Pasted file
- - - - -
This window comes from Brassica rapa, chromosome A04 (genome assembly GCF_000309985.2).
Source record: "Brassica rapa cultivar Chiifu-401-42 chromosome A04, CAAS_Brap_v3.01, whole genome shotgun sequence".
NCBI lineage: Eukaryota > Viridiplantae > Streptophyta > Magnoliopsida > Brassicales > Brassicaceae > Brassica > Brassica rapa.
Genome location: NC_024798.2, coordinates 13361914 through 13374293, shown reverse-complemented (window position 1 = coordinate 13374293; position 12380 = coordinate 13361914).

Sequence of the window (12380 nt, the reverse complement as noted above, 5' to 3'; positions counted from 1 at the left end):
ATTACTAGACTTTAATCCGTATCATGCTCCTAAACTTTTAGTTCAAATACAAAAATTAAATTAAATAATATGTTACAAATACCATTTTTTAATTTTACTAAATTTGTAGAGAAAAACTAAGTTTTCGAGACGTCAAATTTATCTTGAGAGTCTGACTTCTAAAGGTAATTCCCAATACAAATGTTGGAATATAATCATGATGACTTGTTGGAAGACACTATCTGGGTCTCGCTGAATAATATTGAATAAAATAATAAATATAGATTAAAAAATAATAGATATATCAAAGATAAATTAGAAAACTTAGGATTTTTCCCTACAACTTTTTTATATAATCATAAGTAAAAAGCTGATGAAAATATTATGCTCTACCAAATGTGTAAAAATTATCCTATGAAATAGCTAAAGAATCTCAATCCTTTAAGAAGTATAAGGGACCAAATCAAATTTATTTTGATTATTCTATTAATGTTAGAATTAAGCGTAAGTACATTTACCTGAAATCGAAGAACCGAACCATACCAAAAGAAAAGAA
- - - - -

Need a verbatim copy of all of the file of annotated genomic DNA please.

This window comes from Brassica rapa, chromosome A04 (genome assembly GCF_000309985.2).
Source record: "Brassica rapa cultivar Chiifu-401-42 chromosome A04, CAAS_Brap_v3.01, whole genome shotgun sequence".
NCBI lineage: Eukaryota > Viridiplantae > Streptophyta > Magnoliopsida > Brassicales > Brassicaceae > Brassica > Brassica rapa.
Genome location: NC_024798.2, coordinates 13361914 through 13374293, shown reverse-complemented (window position 1 = coordinate 13374293; position 12380 = coordinate 13361914).

Sequence of the window (12380 nt, the reverse complement as noted above, 5' to 3'; positions counted from 1 at the left end):
ATTACTAGACTTTAATCCGTATCATGCTCCTAAACTTTTAGTTCAAATACAAAAATTAAATTAAATAATATGTTACAAATACCATTTTTTAATTTTACTAAATTTGTAGAGAAAAACTAAGTTTTCGAGACGTCAAATTTATCTTGAGAGTCTGACTTCTAAAGGTAATTCCCAATACAAATGTTGGAATATAATCATGATGACTTGTTGGAAGACACTATCTGGGTCTCGCTGAATAATATTGAATAAAATAATAAATATAGATTAAAAAATAATAGATATATCAAAGATAAATTAGAAAACTTAGGATTTTTCCCTACAACTTTTTTATATAATCATAAGTAAAAAGCTGATGAAAATATTATGCTCTACCAAATGTGTAAAAATTATCCTATGAAATAGCTAAAGAATCTCAATCCTTTAAGAAGTATAAGGGACCAAATCAAATTTATTTTGATTATTCTATTAATGTTAGAATTAAGCGTAAGTACATTTACCTGAAATCGAAGAACCGAACCATACCAAAAGAAAAGAA